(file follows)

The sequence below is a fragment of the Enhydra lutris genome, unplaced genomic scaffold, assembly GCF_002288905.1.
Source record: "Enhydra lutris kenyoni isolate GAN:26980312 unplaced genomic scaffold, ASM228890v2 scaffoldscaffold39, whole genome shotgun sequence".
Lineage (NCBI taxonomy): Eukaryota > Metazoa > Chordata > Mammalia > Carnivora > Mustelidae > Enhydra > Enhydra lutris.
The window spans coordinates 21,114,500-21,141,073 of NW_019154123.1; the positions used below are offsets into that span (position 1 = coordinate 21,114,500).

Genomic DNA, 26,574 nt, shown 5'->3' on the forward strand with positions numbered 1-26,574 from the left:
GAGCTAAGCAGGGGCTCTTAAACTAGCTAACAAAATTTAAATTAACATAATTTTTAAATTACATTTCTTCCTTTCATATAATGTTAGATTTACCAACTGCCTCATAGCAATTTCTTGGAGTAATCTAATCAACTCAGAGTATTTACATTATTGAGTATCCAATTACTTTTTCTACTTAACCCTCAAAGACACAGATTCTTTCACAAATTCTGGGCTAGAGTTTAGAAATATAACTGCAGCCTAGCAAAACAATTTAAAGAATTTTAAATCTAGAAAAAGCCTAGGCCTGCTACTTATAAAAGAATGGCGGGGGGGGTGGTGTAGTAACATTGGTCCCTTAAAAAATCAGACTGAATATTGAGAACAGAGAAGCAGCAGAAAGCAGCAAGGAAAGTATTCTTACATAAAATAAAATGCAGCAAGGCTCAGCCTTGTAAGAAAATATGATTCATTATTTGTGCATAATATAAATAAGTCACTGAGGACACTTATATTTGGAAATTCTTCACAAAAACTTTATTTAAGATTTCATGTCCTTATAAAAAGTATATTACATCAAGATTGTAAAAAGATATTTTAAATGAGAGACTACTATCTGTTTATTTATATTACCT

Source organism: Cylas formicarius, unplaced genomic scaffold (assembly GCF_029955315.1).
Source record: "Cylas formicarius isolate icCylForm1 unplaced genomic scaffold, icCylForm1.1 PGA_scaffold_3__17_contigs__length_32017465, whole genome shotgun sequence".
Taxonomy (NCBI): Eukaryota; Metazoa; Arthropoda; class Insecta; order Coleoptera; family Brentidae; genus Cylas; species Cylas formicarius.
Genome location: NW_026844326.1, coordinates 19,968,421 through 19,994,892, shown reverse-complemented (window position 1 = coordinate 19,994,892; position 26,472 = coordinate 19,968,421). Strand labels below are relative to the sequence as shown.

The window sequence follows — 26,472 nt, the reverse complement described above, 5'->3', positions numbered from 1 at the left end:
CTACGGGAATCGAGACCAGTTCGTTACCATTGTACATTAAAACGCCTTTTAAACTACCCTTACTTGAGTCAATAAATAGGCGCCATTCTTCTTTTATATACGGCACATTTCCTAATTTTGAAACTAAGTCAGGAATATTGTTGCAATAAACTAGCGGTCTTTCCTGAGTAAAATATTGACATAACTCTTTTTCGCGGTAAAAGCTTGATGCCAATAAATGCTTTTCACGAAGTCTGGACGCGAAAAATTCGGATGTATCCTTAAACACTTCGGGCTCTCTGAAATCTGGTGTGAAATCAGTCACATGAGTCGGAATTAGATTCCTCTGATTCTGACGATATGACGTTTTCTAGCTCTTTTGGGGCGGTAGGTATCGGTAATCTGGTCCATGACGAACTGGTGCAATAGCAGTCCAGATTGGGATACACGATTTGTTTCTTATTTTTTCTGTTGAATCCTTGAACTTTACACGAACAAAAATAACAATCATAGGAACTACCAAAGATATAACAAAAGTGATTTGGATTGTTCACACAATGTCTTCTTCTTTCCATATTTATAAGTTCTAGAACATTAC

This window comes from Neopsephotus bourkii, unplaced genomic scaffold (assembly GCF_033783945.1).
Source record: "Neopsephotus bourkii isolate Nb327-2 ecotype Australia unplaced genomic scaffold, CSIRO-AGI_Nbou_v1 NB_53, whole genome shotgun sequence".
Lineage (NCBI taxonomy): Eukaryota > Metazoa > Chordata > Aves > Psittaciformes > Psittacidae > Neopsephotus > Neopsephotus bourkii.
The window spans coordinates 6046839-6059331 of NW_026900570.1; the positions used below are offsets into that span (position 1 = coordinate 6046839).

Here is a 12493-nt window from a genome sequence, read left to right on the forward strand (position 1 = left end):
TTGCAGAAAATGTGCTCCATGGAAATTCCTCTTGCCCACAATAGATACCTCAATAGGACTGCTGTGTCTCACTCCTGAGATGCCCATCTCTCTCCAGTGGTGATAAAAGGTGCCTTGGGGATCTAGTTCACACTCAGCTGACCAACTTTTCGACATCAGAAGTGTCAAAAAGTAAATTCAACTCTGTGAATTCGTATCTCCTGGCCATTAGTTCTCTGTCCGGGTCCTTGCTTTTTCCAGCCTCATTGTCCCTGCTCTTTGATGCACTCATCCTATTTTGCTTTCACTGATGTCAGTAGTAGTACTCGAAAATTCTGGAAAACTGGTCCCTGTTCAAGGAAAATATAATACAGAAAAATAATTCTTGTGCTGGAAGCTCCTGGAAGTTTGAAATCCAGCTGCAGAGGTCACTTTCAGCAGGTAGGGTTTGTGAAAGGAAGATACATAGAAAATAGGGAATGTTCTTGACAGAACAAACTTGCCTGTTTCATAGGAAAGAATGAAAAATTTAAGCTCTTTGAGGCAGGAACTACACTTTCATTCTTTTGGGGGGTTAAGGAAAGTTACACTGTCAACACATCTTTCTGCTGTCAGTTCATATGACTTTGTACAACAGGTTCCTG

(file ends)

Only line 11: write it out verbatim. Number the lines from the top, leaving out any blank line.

The window sequence follows — 26,472 nt, the reverse complement described above, 5'->3', positions numbered from 1 at the left end: